will be given to the best costumes
on the floor and all lovers of dan
cing should make it a point to at
tend. Tho music for the occasion
will be furnished by Holly's or
chestra and will consist of all the
late music. Remamber tho date
and be sure and attend.
Burlington Inspector in Town.
From Tut'N'liiv' Daily.
E. J. Wheeler, general car in
spector of the Burlington, and
wife, came in yesterday morning
from their home at Lincoln and
visited for Ihe day with their
friends, Mr. and Mrs. R. A. Mates,
n turning home on No. 23 yester
day. Mr. Wheeler has been one
of the most efficient men on this
section of the Burlington anddiis
rise has been rapid in the railroad
work, as he has been with the
I.urlinglon road only three years.
Mr. Wheeler looked after business
for the railroad company while in
If I CASS COUNTY
DERIVED ITS NAME
Very Interesting Sketch of Lewis
Cass Will Be Printed in
From Tuesday's Pally.
Within a short time, possibly
lish a sketch of the lie and public
services of a most interesting,
eminent and prominent American
statesman and parliot, who was
born more than 130 years ago. It
is the life sketch of that great and
eminent statesman, after whom
and in whose honor Cass county,
Nebraska, was so named Lewis
Cass Ihe beautiful oil painting
of whom adorns the wall just back
of the, judge's rostrum in the dis
trict ' court room in the court
house. Many have looked upon
and admired this picture, but how
few of the residents of Cass
county, either old or young, know
that this picture is that of the
man after whom the county was
named and how and why it hangs
in our court bouse?
Judge Ramsey has been for
some lime preparing the lift;
sketch of this ureal man and has
it a'.. -! completed and it will oc
cupy a large space jn the, Journal
when published. A picture of
Lewis Cass and also of the late- J.
Sterling Morton will appear with
llns life sketch. The Journal er-
peels to print several hundred
extra copies containing this
sketch, as its educational ad
vantages lo every citizen of Cass
county will, as we believe, create
a great demand for the papers,
especially on Ihe part of teachers
and scholars in the schools.
Orders may be left, for the papers
at any time at the Journal office.
MRS. RAWLS WILL UNDER
GO ANOTHER OPERATION
From Tuesday's Dally.
Mrs. R. O. Rawls, who has been
in Omaha for some weeks recover
ing from an operation for ap
pendicitis, was compelled lo un
dergo a second operation today,
as the attending physician. were
not satisfied with her condition,
and while she was feeling much
better it was thought best lo per
form the operation while she was
in condition for it. That she may
recover from this operation and
be speedily restoued to her former
good health is the heartfelt wish
of her friends in this city and
they I rust that she may soon be
restored to her home and friends.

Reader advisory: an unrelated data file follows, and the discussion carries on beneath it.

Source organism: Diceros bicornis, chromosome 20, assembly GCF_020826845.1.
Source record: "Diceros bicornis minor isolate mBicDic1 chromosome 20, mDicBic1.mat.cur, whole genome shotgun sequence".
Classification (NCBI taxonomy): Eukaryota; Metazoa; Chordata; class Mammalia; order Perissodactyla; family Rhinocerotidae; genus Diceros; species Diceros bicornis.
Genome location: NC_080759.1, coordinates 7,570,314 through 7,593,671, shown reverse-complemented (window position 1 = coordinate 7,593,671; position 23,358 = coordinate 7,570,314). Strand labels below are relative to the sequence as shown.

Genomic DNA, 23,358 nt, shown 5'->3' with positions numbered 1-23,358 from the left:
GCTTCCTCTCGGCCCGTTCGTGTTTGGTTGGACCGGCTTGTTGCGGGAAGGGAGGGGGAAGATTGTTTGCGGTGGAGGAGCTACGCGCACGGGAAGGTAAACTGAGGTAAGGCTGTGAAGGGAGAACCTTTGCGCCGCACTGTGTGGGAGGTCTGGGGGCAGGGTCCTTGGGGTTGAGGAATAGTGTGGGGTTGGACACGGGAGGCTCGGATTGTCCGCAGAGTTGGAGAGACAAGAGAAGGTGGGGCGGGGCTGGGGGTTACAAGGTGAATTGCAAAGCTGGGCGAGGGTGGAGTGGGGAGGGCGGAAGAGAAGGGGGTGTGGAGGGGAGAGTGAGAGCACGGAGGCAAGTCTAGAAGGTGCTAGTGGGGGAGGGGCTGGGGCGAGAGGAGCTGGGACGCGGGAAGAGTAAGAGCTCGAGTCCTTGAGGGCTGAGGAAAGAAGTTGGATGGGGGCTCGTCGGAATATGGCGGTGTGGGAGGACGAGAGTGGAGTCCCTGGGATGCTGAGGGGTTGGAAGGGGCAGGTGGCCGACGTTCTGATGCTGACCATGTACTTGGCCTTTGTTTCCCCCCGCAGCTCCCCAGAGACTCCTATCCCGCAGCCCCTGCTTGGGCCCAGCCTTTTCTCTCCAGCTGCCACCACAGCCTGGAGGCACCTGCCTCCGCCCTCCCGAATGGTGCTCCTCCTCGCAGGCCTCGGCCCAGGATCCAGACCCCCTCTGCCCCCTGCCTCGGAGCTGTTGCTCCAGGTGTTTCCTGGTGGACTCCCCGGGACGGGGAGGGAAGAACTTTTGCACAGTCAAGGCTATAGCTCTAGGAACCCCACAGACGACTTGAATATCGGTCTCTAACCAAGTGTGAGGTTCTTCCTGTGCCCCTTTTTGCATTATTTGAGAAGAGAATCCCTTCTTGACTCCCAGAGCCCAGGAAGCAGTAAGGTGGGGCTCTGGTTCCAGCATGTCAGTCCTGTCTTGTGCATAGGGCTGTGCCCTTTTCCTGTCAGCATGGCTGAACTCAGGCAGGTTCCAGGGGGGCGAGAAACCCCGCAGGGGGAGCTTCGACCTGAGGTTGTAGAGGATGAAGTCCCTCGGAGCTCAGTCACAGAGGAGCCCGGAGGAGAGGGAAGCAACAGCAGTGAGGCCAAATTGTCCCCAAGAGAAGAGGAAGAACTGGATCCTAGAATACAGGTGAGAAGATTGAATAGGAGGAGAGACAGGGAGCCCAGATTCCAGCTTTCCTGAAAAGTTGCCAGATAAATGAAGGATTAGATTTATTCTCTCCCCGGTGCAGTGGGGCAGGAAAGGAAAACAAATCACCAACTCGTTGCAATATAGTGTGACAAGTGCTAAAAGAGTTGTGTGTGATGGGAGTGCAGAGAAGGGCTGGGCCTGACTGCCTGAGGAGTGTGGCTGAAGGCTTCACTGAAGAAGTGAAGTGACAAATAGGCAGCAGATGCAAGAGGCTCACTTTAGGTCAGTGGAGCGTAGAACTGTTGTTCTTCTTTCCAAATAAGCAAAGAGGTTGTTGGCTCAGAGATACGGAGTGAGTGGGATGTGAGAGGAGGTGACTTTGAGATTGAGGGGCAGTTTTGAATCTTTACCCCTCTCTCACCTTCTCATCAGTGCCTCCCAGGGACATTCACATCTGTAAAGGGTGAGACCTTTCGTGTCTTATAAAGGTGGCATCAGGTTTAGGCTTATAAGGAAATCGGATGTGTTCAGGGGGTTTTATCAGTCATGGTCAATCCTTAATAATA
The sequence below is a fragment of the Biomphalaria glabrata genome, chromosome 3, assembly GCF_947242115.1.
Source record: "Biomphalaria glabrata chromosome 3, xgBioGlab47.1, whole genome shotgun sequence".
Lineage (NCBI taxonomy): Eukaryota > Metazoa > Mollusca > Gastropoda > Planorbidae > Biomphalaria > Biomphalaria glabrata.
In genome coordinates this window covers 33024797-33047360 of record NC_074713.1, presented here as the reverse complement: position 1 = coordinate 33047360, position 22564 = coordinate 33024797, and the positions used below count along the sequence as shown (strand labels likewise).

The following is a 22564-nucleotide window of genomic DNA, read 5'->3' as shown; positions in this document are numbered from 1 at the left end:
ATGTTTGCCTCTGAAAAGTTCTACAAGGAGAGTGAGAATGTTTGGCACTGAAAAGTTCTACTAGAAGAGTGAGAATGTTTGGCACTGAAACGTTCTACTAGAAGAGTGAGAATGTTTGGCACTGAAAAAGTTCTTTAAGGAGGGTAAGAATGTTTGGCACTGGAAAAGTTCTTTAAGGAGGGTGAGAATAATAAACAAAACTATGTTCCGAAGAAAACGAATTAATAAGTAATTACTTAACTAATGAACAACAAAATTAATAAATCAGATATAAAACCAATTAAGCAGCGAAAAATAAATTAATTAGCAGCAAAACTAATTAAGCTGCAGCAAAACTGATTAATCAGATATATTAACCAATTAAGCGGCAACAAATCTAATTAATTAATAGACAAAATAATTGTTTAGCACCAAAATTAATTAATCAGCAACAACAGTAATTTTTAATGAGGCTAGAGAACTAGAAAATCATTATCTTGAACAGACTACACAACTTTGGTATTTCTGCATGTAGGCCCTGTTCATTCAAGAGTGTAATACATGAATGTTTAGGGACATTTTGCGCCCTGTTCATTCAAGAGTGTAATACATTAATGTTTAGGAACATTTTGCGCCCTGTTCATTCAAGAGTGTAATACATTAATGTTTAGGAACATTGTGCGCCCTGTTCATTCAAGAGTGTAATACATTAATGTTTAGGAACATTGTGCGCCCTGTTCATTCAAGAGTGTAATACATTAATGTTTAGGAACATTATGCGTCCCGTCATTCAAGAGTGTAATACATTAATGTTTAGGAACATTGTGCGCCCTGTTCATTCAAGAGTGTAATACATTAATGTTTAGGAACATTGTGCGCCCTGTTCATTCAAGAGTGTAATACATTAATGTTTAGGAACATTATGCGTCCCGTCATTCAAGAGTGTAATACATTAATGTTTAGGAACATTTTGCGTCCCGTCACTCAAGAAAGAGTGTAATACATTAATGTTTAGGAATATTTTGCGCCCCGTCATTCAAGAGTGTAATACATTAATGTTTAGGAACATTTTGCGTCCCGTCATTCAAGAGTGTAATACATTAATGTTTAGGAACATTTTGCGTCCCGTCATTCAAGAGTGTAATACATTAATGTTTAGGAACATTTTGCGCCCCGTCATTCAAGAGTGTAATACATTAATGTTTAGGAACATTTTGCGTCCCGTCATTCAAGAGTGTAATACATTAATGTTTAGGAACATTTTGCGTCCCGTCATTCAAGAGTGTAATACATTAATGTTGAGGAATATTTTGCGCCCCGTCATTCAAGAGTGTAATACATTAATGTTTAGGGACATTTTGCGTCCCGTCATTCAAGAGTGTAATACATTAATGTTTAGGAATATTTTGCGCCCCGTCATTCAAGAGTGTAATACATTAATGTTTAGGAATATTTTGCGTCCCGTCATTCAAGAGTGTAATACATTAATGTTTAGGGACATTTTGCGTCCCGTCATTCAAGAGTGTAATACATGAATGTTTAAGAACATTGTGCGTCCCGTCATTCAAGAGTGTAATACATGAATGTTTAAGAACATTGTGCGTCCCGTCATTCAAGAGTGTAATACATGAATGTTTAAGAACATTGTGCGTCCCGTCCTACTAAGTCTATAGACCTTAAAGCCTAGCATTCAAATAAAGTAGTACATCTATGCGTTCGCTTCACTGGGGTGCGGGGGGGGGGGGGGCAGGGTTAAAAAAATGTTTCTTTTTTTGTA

EDITOR LEE J. MAYFIELO,
OF LOUISVILLE, MARRIED
From Tuesduy's Dally.
Cupid has invaded, the ranks of
the Cass county newspaper men
and has chosen Lee J. Maylleld of
the Louisville Courier as Ihe mark
tor his darts, as the record , of
marriage licenses appearing in
the Omaha Bee this morning
shows that a license was issu!d in
that city yesterday to Mr. May
field and Mrs. Edith Rochford.
Both the bride and groom are
among the most prominent and
popular residents of Louisville,
where they have resided for years,
and their friends are without limit
throughout tho county. The
Journal extends to Mr. Maylleld
and his charming wife its best
wiehes for their future happiness
nnd success as they take the
journey of life together down life's
ARE TIE FARMERS
REALLY TO BLAME?
Of Course He Is to Blame and It Is
Surprising Someone Hasn't
Taken Poke at Him Before.
The farmer is being blamed for
the high cost of living. Of course
he is to blame and it is surprising
that somo irate consumer hasn't
taken a poke at him or got out an
injunction against him. In the
first place ho is a farmer, wears
mussy old overalls and a battered
up hat. In I ho next place bo only
works from 5 o'clock a. m. to 5) p.
m., his wife setting the pace by
going two hours a day better.
Then, too, be pays a lot of taxes,
works the roads, supports the
country schools and incidentally
fallens a few hogs and steers for
market; besides Ibis, he has
fences lo build, post holes to dig,
hay to put up ami the corn lo
Once in awhile the cholera kills
his hogs, the blackleg gels his
cattle and his horses succumb to
various ailments and epidemics.
Some years Ihe frost nips his
corn and id her years the hail de
stroys his grain, lie lights gopher
and weevil, caterpillar and bug,
while the hawk, the vveazel, the
skunk and the pip prey upon his
chickens. There are several other
things that (rouble, annoy and
beset him, to which might be ad
ded the garden, Ihe orchard and
the butter making. But despite
this life of ease and luxury he
meekly takes what the market of
fers him for his products and
wonders what became of the lost
money between a 30-cent bushel of
corn and a six-ounce package of